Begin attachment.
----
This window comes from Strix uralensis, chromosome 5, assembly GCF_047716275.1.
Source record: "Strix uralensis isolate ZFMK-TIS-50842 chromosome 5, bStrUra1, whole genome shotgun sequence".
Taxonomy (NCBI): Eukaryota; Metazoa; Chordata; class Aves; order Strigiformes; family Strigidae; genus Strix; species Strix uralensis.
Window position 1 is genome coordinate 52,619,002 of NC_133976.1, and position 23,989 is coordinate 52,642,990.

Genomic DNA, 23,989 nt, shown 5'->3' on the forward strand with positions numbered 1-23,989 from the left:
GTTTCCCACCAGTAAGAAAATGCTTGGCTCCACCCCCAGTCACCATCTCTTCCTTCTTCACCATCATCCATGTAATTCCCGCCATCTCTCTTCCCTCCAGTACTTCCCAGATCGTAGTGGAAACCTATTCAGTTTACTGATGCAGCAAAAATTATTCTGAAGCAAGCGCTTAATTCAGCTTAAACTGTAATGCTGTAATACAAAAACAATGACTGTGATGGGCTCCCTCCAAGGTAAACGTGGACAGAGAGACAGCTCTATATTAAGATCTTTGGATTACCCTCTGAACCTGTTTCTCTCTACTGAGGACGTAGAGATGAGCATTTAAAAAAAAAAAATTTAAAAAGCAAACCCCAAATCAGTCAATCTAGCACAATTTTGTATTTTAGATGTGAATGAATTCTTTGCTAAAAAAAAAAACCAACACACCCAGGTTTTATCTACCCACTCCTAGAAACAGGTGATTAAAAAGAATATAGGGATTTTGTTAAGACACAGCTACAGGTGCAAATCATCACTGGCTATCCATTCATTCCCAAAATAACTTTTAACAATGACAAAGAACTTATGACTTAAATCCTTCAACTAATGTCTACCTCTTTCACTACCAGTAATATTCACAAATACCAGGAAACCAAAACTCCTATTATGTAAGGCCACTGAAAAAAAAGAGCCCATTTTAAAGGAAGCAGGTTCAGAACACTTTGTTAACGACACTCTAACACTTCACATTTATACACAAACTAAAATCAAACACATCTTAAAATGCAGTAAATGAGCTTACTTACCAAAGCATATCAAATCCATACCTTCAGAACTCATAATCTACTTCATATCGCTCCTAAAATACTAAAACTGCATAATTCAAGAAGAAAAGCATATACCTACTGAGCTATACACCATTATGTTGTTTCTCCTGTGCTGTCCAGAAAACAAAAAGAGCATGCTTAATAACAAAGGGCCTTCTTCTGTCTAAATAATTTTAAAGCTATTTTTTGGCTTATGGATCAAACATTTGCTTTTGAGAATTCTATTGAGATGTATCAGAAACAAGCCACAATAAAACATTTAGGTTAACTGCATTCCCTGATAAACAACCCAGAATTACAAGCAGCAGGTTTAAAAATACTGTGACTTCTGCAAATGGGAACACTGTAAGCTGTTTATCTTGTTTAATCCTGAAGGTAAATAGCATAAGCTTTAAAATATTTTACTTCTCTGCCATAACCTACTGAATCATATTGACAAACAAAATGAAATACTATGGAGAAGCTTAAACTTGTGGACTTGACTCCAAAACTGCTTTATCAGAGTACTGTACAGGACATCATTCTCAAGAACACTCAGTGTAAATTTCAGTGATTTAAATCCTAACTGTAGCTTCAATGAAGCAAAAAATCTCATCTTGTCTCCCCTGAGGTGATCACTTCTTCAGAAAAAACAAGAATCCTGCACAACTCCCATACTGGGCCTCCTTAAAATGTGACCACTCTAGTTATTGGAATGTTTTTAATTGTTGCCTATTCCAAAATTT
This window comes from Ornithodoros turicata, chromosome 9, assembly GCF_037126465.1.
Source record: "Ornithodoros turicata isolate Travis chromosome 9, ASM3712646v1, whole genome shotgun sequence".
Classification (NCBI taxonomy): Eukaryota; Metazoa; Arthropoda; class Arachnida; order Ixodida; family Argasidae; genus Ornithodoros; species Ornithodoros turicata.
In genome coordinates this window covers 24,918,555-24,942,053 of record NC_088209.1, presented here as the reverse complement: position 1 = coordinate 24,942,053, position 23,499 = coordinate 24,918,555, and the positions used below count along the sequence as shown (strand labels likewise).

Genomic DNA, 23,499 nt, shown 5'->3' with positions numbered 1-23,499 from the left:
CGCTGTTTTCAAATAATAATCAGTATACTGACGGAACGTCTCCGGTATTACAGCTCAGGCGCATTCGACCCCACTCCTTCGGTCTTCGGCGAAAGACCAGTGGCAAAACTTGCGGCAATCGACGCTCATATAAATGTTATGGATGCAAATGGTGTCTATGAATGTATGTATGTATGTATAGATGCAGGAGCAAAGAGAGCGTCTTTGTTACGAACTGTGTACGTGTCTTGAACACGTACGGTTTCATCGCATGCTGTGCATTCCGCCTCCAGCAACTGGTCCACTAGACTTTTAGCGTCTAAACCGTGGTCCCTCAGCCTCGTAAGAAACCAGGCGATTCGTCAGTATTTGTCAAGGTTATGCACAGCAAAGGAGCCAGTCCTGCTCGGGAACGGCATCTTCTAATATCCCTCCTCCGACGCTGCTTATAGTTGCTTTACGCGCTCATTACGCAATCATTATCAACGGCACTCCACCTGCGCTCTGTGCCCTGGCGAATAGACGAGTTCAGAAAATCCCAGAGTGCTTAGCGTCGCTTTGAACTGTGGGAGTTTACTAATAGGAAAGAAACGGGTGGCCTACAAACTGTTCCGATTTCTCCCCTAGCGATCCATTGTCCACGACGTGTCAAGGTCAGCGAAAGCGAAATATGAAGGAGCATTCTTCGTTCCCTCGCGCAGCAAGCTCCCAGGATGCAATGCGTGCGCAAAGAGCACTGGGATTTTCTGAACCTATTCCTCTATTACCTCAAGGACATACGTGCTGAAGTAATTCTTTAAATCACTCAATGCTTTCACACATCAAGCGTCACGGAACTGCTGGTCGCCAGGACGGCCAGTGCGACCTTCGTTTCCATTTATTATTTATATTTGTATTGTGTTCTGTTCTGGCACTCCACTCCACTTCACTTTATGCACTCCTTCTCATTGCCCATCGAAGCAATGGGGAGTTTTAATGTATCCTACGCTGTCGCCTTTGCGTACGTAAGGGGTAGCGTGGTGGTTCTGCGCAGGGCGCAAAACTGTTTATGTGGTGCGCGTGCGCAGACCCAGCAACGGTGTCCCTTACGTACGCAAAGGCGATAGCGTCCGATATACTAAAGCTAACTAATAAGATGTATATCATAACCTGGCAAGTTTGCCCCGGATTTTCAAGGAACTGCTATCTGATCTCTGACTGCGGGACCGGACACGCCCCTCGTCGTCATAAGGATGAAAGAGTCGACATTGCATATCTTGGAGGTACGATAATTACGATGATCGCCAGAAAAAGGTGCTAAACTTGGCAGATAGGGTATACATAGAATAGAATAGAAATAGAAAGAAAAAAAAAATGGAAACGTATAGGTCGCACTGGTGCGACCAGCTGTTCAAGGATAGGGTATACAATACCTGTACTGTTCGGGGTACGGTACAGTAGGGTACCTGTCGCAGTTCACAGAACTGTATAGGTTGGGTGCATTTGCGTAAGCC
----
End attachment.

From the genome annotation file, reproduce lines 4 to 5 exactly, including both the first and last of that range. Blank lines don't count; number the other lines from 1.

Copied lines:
Window position 1 is genome coordinate 52,619,002 of NC_133976.1, and position 23,989 is coordinate 52,642,990.

Genomic DNA, 23,989 nt, shown 5'->3' on the forward strand with positions numbered 1-23,989 from the left: